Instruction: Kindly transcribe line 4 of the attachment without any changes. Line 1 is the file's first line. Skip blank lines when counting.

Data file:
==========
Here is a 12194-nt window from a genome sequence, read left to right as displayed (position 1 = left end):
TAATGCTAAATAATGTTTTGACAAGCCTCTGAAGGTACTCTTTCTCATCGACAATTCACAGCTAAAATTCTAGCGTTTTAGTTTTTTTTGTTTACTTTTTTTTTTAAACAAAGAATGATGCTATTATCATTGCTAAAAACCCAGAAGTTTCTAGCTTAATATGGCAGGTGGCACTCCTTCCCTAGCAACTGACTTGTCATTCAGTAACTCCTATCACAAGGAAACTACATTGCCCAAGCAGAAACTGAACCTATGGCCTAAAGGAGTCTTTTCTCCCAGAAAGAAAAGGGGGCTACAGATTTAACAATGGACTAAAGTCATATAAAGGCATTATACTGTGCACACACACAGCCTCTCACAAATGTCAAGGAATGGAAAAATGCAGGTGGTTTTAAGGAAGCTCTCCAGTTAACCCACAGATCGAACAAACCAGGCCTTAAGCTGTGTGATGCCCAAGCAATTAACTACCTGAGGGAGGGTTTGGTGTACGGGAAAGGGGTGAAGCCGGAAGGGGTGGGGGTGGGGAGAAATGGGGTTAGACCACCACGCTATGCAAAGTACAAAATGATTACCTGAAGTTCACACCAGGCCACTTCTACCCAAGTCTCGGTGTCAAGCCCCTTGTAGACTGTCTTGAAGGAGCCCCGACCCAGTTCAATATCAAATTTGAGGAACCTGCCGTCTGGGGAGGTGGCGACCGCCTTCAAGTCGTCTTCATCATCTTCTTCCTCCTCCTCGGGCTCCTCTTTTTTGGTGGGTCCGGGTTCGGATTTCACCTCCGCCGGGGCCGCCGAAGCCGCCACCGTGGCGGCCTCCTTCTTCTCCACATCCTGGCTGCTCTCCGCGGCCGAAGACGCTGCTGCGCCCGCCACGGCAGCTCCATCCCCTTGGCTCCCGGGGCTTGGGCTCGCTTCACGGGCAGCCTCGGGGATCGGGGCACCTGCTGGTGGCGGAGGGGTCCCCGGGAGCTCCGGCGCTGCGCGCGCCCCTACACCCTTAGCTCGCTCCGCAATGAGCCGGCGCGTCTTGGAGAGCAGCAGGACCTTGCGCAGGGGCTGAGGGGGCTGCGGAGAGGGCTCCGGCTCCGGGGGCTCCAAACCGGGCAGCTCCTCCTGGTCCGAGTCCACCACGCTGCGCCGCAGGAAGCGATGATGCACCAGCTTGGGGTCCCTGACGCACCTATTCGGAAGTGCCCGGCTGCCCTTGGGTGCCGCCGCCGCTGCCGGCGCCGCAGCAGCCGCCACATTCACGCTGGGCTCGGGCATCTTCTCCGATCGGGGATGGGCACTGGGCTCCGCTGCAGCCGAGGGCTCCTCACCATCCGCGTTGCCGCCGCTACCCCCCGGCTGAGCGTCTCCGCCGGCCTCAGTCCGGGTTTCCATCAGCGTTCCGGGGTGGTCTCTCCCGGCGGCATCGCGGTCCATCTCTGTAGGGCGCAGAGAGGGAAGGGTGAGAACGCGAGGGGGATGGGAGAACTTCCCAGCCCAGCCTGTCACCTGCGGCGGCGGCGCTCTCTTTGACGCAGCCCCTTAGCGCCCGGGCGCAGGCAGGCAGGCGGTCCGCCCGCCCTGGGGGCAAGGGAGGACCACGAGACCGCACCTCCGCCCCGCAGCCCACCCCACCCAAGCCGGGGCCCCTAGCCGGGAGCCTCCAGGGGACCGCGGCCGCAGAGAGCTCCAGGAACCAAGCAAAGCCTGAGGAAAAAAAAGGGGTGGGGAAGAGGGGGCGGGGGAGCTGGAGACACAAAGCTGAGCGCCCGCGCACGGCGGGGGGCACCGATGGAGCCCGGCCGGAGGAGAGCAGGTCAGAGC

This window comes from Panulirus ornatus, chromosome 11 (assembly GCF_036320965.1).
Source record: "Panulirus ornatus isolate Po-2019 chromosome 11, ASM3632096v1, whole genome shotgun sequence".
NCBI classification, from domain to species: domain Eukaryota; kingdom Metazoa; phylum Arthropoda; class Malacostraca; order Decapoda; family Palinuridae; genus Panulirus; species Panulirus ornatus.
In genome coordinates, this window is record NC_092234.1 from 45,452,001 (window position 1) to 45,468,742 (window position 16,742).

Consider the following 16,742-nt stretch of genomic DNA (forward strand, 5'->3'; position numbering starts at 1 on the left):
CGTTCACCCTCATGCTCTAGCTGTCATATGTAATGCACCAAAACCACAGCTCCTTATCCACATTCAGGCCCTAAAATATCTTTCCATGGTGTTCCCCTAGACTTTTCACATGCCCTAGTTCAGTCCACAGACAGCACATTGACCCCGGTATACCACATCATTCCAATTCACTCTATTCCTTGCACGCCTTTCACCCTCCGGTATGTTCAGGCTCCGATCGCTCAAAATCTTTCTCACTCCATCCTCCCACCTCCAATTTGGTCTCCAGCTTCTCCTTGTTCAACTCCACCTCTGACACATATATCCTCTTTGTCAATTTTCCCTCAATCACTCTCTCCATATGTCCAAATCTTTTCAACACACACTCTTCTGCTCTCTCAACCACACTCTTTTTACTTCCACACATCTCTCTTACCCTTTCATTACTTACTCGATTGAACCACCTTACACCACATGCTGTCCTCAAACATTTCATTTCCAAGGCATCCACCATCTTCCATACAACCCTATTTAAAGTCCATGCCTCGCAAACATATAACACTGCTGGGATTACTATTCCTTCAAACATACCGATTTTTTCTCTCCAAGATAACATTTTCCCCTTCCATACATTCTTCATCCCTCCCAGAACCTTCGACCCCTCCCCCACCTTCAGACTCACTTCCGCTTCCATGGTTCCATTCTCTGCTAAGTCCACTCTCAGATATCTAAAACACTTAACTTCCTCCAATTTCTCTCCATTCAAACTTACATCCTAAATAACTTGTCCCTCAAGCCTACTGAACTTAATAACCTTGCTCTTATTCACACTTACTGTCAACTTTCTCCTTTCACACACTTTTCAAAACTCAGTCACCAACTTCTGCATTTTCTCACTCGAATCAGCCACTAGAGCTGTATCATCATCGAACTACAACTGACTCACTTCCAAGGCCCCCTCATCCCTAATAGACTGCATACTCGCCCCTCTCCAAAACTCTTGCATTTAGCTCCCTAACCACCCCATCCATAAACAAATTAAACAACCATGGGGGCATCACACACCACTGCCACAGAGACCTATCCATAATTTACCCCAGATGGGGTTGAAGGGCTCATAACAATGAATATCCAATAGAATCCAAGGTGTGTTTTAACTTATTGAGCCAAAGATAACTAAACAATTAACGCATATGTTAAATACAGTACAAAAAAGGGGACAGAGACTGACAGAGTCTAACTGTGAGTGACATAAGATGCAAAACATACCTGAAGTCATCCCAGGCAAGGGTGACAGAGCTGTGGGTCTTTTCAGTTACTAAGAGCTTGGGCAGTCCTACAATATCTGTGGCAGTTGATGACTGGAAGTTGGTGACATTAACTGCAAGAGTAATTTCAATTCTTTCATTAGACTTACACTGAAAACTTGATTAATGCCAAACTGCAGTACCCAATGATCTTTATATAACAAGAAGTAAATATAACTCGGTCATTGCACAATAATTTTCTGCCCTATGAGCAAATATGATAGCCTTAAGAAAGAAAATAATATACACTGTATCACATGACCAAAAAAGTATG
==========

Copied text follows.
Source record: "Panulirus ornatus isolate Po-2019 chromosome 11, ASM3632096v1, whole genome shotgun sequence".